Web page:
How to simplify your wardrobe

Studies show that in a world where we are required to make many decisions in a day, every decision made erodes our ability to make further decisions later. And that is why you should simplify your wardrobe, says Jackie O’Fee.

A few years ago I worked with a woman who owned seven business suits. When we were going through her wardrobe, I expressed surprise not at the number, but rather the ordered ‘all in a row’ way in which she had them hanging in her wardrobe. 

She explained that she would dress each day by taking a suit from the right, and at the end of the day hang it on the left. This meant that in a five-day work week she wouldn’t double up, nor over a period of weeks would she wear the same suit on the same day – avoiding the “She’s wearing the blue suit – it must be Tuesday” comments. 

While admittedly an anathema to a creative fashion type, I had to admire the simplicity of this approach. After all, much of the work I do in a clients’ wardrobe is to take the guesswork out what to wear each day, and in her own way this client had nailed it. 

Recently an American advertising executive made international headlines because she created her own uniform and wore the same cream shirt and black pant outfit every day for three years. Her reasoning was she wanted to ‘save time and energy’ each day, and instead focus on her work.

Interestingly, during his time as US President, Barack Obama was renowned for his sartorial preferences, and these too were based in simplicity. “You’ll see I wear only grey or blue suits,” Obama said, “I’m trying to pare down decisions. I don’t want to make decisions about what I’m eating or wearing. Because I have too many other decisions to make.”

Studies show that in a world where we are required to make many decisions in a day, every decision made erodes our ability to make further decisions later. Apparently, this is why judges often issue harsher sentences in the afternoon, and why that seemingly simple after work trip to the supermarket is so exhausting. Psychologists call this ‘decision fatigue’.

As a personal stylist, I build wardrobes that simplify the daily ‘What am I going to wear?’ dilemma. Many, many clients will share with me that they spend too much time trying to make what should be an easy decision, and for some, it causes them a great deal of stress.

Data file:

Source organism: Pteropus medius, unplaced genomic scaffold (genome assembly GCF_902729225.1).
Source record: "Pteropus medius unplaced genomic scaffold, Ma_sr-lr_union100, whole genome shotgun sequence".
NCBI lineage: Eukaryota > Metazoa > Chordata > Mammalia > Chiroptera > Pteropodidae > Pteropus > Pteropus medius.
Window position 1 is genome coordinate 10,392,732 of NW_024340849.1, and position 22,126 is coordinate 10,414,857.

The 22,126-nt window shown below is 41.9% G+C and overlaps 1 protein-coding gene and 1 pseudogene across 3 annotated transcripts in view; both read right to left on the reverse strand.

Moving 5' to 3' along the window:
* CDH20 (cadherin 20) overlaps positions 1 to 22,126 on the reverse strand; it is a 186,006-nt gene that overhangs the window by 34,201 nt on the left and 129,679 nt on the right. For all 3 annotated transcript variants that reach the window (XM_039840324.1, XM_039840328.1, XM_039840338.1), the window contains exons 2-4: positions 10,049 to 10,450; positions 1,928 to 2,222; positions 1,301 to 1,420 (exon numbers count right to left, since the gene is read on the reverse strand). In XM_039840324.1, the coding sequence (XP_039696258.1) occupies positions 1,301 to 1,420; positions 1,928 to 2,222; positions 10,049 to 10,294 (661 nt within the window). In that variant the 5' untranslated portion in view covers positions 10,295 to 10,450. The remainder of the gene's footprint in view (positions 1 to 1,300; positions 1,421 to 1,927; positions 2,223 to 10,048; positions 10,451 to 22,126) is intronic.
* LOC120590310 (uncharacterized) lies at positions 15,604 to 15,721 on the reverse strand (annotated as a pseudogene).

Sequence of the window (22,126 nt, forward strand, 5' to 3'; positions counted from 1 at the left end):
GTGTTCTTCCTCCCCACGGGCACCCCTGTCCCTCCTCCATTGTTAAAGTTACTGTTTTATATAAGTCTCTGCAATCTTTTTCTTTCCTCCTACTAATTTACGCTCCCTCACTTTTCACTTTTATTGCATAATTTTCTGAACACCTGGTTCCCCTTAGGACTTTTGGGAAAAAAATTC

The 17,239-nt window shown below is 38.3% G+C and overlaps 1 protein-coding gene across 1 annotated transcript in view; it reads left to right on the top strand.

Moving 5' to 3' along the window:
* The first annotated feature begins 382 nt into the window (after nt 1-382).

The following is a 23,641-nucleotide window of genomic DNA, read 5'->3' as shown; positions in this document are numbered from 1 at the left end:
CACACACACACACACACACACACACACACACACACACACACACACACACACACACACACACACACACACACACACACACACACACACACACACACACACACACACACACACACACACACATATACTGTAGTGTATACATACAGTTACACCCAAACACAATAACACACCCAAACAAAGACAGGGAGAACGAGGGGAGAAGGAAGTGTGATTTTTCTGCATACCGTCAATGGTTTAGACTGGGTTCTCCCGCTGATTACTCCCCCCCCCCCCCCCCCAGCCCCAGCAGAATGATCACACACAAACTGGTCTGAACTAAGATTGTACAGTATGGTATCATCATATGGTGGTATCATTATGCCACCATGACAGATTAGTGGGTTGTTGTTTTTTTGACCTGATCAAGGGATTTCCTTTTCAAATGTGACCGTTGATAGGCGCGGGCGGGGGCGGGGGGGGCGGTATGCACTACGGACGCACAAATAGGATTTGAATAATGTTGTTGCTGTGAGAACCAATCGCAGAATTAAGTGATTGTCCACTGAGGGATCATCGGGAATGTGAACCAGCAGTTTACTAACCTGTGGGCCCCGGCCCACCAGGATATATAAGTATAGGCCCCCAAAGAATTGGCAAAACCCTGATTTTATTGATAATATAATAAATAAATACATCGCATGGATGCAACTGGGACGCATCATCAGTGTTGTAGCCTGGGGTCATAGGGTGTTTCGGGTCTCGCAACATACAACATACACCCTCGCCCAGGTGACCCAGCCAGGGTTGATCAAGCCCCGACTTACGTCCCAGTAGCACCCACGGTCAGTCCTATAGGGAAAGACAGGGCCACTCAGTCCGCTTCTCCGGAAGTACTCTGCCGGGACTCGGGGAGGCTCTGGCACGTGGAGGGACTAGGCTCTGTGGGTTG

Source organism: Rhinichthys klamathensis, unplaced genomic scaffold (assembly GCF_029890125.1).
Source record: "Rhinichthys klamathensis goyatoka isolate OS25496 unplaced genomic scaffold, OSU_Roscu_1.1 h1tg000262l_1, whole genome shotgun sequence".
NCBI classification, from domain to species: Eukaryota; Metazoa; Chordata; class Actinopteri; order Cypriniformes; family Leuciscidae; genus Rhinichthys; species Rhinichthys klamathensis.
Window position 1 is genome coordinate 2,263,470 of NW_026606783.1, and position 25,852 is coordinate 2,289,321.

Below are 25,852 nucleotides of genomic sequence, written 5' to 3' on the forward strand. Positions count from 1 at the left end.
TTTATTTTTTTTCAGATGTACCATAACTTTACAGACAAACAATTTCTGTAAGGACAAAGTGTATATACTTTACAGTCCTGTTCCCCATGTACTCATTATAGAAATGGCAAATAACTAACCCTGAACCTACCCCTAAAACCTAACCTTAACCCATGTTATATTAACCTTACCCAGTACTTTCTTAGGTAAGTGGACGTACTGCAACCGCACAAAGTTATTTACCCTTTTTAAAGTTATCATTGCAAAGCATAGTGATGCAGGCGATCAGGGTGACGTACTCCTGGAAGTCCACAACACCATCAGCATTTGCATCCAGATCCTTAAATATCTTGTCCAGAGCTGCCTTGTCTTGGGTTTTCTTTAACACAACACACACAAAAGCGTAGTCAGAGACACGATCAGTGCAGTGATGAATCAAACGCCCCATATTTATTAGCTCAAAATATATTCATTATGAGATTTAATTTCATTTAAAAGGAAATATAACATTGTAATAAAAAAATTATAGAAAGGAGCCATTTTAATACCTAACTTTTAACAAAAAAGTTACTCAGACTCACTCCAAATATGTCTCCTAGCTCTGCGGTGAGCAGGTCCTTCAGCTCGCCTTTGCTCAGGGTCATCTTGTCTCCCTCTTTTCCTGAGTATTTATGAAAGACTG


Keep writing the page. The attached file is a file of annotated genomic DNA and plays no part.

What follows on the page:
This is why many of us will resort to wearing the same outfits over and over. It also explains why we usually only wear around 20 percent of what is hanging in our wardrobes.  Buying more clothes doesn’t necessarily solve the problem, and can actually exacerbate it as all you are doing is adding more choices into the mix.

The perfect wardrobe is one where you can choose any top half and it will work with any bottom half in your wardrobe.  This is definitely made easier for those who wear suits – it’s a quick ‘Which shirt/top?’ rather than a raft of ‘if I wear these pants, can I wear that shirt and will they both work with this jacket?’ decisions. For the rest of us, it can be a little more complicated. 

To start creating a wardrobe devoid of stress, start with colour. Simple neutrals like Obama’s grey and navy make life easy, as will other neutrals such as camel, chocolate, plum, taupe and stone.  

Choose jackets, skirts or pants in these tones. These items don’t have to be block colour, a print that is ‘mainly’ one of these neutrals will work well here, too. Add to these some basic tops or shirts in either print that reference these colours, or are block colour but brighter hues and you’ll find the simplicity you crave. Add texture for personality and to avoid the ‘that’s a different shade of black so won’t go together’ issue.  

If you are not a suit wearer, I also suggest you hang all of your jackets together, all of your skirts together and all your trousers together. Then, it’s an easy top half + bottom half + jacket equation each day.  While this may not make for the world’s most exciting wardrobe, it will make life easier in the morning allowing you space to make more important decisions later in the day. 

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Jackie O’Fee is the owner of personal style consultancy Signature Style. She works with both individuals and organisations. Further detail can be found on her website signaturestyle.co.nz

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